The nation's largest banks were shaken to their core by the financial crisis of 2008, and some consumer services suffered because of it.
But 10 years later, a study by J.D. Power and Associates finds banks have improved convenience to consumers, offered seamless digital tools, and beefed up their checking account and credit card offerings. As a result, customer satisfaction with banks is improving.
According to the J.D. Power 2018 U.S. National Banking Satisfaction Study, Chase ranks highest by consistently performing well in this new banking environment, earning points for preventing and resolving customer problems.
The study reviewed the performance of six national banks that account for 44 percent of the nation's deposits.
Consistent customer experience
"The core value proposition for the largest retail banks is delivering a consistent customer experience anywhere, anytime, and across all interaction channels," said Bob Neuhaus, financial services consultant at J.D. Power. "As we dig into the results, it becomes clear that consistency, above all else, is what sets the top performers apart from the pack."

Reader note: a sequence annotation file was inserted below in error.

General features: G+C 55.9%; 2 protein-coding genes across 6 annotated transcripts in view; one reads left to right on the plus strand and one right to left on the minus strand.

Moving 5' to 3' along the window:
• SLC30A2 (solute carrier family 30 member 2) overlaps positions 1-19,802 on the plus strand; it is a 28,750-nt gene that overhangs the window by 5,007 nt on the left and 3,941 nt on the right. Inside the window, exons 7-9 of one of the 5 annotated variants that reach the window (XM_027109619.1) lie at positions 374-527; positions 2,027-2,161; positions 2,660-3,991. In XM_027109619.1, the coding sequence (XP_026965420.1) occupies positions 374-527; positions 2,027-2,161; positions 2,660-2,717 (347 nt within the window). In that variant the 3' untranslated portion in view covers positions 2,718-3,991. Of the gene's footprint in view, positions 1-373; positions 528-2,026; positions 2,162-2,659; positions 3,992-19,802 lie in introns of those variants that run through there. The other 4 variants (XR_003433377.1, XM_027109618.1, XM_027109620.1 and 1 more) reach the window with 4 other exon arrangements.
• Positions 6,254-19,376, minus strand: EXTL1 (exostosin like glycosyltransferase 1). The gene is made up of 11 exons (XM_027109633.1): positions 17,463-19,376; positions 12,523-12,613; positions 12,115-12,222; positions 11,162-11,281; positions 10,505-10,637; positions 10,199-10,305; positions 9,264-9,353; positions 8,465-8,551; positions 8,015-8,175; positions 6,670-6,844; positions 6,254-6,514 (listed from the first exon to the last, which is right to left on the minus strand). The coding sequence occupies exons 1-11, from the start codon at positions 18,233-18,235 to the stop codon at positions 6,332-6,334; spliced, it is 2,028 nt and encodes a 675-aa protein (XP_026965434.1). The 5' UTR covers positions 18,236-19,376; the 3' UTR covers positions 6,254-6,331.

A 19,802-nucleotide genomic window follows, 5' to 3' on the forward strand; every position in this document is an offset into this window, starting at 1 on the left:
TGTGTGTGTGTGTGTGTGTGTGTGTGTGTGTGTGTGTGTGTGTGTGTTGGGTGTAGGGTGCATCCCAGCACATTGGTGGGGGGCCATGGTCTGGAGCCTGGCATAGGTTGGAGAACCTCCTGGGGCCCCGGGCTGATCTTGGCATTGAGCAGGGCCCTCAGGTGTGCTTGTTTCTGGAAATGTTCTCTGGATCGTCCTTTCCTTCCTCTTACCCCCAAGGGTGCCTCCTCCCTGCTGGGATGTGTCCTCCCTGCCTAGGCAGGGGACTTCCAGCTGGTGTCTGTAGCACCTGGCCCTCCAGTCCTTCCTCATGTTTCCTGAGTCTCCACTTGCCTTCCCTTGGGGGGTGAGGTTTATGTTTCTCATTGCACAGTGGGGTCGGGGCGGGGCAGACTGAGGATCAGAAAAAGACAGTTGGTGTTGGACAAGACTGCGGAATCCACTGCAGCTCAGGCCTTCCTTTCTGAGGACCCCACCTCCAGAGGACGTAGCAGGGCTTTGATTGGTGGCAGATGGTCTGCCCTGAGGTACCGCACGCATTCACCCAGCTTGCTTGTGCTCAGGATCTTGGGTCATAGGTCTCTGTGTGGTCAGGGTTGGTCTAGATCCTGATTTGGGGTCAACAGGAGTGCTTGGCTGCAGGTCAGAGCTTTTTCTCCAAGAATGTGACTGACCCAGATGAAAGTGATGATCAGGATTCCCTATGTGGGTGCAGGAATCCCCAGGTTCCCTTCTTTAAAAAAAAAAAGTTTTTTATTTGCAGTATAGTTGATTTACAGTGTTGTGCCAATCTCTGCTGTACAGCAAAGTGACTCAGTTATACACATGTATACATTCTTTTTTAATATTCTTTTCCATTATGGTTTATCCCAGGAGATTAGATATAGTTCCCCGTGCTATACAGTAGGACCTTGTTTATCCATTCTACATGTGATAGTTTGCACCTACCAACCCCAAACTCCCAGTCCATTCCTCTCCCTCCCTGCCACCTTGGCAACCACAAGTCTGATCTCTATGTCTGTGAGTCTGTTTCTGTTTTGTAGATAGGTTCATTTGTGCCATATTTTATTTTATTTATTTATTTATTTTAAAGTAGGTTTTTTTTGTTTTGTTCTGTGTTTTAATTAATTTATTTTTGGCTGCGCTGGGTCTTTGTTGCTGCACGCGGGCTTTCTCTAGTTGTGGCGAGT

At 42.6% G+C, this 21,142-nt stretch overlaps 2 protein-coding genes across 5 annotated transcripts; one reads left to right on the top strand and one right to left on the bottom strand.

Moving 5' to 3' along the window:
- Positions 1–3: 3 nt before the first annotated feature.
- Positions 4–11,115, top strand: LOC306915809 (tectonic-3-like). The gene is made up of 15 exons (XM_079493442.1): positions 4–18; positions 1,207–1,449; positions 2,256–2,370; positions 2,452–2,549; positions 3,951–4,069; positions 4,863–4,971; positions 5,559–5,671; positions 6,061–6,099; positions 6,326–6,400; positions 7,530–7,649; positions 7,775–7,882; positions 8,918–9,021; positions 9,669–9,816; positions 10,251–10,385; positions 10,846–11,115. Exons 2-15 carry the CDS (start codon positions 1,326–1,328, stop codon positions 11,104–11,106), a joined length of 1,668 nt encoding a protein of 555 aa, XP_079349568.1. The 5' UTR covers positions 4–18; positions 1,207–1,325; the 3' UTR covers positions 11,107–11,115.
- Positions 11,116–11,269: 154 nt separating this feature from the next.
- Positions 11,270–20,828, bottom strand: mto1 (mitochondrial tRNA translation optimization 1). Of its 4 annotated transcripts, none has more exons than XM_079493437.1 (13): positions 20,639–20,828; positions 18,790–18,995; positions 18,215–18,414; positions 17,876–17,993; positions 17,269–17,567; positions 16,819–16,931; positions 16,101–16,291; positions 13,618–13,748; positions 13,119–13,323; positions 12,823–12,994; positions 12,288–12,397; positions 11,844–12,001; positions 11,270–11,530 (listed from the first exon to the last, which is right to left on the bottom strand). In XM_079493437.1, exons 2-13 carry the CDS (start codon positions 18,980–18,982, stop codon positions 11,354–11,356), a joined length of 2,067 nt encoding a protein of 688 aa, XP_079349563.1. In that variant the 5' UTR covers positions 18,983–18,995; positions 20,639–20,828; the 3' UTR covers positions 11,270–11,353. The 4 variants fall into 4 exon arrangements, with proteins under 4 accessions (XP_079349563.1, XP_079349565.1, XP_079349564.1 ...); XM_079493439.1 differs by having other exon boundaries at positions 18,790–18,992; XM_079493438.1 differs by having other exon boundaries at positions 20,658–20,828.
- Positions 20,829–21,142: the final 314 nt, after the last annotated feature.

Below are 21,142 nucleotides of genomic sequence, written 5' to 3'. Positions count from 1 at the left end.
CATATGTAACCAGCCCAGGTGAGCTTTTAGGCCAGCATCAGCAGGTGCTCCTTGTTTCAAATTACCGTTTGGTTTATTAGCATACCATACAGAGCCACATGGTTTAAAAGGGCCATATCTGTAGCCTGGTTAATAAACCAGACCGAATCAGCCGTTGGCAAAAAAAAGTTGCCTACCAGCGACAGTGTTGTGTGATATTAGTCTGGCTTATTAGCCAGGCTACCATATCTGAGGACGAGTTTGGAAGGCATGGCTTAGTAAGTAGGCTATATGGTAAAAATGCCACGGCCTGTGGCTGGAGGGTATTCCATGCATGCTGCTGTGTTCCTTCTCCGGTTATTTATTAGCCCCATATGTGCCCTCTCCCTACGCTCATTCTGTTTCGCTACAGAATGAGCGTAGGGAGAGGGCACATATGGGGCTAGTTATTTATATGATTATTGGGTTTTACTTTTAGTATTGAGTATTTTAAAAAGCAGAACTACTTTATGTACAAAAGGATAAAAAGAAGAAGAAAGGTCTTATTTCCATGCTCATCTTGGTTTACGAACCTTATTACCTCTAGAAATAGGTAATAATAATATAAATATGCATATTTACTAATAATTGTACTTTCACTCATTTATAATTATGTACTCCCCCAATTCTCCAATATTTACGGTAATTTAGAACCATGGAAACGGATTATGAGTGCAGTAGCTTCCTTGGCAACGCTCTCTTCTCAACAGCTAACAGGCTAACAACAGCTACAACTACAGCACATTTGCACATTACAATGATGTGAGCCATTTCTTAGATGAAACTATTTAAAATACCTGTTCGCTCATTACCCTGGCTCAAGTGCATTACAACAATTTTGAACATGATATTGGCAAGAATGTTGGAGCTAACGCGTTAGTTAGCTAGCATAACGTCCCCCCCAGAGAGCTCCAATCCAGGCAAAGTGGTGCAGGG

Neuhaus says one clear trend in the report is that the banks that ranked the highest tend to be most consistent in the level of service they provide. Chase led the pack with a score of 854, but PNC was close behind at 849, followed by U.S. Bank with a score of 839.
While reviews posted at ConsumerAffairs are mixed, J., a Chase customer from Arlington, Texas, cites many of the attributes contained in the J.D. Power study as the reason he's happy with the bank.
"They have convenient hours and great locations," J. writes in his post. "They also offer state of the art services that help you avoid standing in line. You can easily make check and cash deposits and get bills in any denomination you choose without ever having to speak to a teller. The mobile app is great too."
Fewer “unbanked” consumers
Banks came in for a lot of criticism in the wake of the financial crisis when they imposed new fees and unilaterally closed some checking and credit card accounts. Because of that, many consumers joined the ranks of the "unbanked," not having a relationship with any financial institution.
A survey conducted by the Federal Deposit Insurance Corporation (FDIC) in 2015 found 15 million U.S. adults had no banking relationship. FDIC now estimates that number has fallen to 10 million.